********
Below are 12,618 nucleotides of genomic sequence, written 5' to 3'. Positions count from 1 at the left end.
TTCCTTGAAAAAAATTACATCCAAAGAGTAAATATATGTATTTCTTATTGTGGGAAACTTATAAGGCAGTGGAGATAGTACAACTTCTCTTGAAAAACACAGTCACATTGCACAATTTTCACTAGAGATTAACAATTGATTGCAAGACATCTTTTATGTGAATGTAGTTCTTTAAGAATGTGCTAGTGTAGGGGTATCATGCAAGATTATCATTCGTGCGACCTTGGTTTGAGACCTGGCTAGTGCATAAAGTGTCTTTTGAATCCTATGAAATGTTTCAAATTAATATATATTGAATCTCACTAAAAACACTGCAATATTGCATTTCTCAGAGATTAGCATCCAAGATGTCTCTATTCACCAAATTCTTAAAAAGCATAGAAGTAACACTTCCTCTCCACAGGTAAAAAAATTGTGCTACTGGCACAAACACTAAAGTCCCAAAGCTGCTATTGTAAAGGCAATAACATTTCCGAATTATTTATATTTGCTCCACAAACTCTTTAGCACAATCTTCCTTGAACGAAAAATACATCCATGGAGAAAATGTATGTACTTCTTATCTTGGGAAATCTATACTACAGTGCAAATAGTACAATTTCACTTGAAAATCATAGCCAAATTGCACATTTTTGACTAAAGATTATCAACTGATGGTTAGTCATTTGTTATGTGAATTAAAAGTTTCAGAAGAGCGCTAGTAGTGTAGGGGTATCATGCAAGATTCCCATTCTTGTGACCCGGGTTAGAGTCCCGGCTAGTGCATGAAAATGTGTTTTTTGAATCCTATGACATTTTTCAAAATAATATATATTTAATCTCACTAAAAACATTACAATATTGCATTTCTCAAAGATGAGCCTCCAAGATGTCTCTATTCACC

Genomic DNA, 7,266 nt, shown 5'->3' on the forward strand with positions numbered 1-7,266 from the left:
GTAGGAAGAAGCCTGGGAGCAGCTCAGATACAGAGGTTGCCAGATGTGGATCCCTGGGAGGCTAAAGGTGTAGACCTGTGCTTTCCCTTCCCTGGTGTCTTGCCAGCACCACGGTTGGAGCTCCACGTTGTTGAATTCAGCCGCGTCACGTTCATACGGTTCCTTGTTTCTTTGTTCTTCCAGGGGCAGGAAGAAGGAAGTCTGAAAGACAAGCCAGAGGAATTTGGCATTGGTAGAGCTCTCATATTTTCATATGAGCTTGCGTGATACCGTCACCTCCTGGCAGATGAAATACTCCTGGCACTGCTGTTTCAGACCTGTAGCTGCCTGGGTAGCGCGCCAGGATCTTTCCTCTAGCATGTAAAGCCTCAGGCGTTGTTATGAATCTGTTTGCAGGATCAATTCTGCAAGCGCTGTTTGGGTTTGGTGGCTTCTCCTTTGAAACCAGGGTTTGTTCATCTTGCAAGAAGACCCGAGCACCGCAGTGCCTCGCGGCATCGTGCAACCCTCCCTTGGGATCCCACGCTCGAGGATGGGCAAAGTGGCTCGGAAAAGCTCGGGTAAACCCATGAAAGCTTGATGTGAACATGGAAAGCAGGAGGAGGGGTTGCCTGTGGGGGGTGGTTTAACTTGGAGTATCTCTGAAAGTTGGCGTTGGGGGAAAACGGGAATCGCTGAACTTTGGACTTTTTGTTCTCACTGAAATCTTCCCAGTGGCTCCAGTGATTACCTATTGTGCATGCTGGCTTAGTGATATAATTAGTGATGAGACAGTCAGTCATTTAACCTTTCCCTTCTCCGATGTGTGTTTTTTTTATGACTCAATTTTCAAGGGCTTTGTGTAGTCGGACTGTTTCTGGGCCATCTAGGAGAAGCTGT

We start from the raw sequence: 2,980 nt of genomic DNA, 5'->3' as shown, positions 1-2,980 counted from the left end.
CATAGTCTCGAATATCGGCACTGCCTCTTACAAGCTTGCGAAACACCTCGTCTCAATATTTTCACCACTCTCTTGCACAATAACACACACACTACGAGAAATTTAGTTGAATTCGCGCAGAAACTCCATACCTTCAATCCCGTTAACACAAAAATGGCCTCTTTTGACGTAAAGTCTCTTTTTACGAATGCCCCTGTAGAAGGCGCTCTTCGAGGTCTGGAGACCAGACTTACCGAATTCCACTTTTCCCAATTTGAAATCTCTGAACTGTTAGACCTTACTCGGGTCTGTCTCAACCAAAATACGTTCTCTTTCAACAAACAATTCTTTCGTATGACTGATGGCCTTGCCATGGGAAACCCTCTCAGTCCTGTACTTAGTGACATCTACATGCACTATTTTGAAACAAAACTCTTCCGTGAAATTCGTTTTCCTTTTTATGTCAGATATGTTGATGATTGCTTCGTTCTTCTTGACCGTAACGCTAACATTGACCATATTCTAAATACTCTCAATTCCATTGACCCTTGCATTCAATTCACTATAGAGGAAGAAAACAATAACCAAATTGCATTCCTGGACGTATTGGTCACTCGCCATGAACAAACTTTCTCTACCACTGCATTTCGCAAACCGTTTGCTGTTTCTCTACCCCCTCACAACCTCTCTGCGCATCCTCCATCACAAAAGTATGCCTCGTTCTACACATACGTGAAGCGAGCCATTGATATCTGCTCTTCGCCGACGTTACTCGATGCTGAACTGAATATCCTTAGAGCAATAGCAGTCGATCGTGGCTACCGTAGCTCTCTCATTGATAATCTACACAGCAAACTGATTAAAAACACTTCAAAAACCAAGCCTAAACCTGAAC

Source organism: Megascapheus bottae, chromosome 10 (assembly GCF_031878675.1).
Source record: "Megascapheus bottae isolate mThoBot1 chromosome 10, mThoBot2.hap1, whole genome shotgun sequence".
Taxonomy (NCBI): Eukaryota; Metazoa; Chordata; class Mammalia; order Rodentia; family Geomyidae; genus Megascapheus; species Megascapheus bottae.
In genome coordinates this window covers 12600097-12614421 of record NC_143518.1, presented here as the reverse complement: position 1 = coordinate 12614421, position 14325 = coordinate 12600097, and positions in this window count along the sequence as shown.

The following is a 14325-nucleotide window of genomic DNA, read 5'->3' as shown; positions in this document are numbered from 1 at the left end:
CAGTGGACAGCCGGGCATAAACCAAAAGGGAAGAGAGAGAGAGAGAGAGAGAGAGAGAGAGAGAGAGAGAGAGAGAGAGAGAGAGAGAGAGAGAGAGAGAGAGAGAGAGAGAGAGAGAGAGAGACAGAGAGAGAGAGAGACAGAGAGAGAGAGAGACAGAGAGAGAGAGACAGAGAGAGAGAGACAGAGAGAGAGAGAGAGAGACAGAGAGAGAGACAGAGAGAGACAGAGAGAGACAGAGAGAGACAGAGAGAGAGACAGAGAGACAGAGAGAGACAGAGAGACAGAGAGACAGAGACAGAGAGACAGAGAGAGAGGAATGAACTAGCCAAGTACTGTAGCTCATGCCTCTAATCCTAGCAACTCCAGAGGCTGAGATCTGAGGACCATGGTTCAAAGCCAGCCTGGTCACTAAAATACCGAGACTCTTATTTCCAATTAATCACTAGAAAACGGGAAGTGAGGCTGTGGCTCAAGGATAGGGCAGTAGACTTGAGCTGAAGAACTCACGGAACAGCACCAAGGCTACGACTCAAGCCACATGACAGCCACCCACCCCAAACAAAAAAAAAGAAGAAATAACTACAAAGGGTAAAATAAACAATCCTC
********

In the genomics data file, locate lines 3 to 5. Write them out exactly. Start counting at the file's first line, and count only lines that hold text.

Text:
Genomic DNA, 7,266 nt, shown 5'->3' on the forward strand with positions numbered 1-7,266 from the left:
GTAGGAAGAAGCCTGGGAGCAGCTCAGATACAGAGGTTGCCAGATGTGGATCCCTGGGAGGCTAAAGGTGTAGACCTGTGCTTTCCCTTCCCTGGTGTCTTGCCAGCACCACGGTTGGAGCTCCACGTTGTTGAATTCAGCCGCGTCACGTTCATACGGTTCCTTGTTTCTTTGTTCTTCCAGGGGCAGGAAGAAGGAAGTCTGAAAGACAAGCCAGAGGAATTTGGCATTGGTAGAGCTCTCATATTTTCATATGAGCTTGCGTGATACCGTCACCTCCTGGCAGATGAAATACTCCTGGCACTGCTGTTTCAGACCTGTAGCTGCCTGGGTAGCGCGCCAGGATCTTTCCTCTAGCATGTAAAGCCTCAGGCGTTGTTATGAATCTGTTTGCAGGATCAATTCTGCAAGCGCTGTTTGGGTTTGGTGGCTTCTCCTTTGAAACCAGGGTTTGTTCATCTTGCAAGAAGACCCGAGCACCGCAGTGCCTCGCGGCATCGTGCAACCCTCCCTTGGGATCCCACGCTCGAGGATGGGCAAAGTGGCTCGGAAAAGCTCGGGTAAACCCATGAAAGCTTGATGTGAACATGGAAAGCAGGAGGAGGGGTTGCCTGTGGGGGGTGGTTTAACTTGGAGTATCTCTGAAAGTTGGCGTTGGGGGAAAACGGGAATCGCTGAACTTTGGACTTTTTGTTCTCACTGAAATCTTCCCAGTGGCTCCAGTGATTACCTATTGTGCATGCTGGCTTAGTGATATAATTAGTGATGAGACAGTCAGTCATTTAACCTTTCCCTTCTCCGATGTGTGTTTTTTTTATGACTCAATTTTCAAGGGCTTTGTGTAGTCGGACTGTTTCTGGGCCATCTAGGAGAAGCTGT

We start from the raw sequence: 2,980 nt of genomic DNA, 5'->3' as shown, positions 1-2,980 counted from the left end.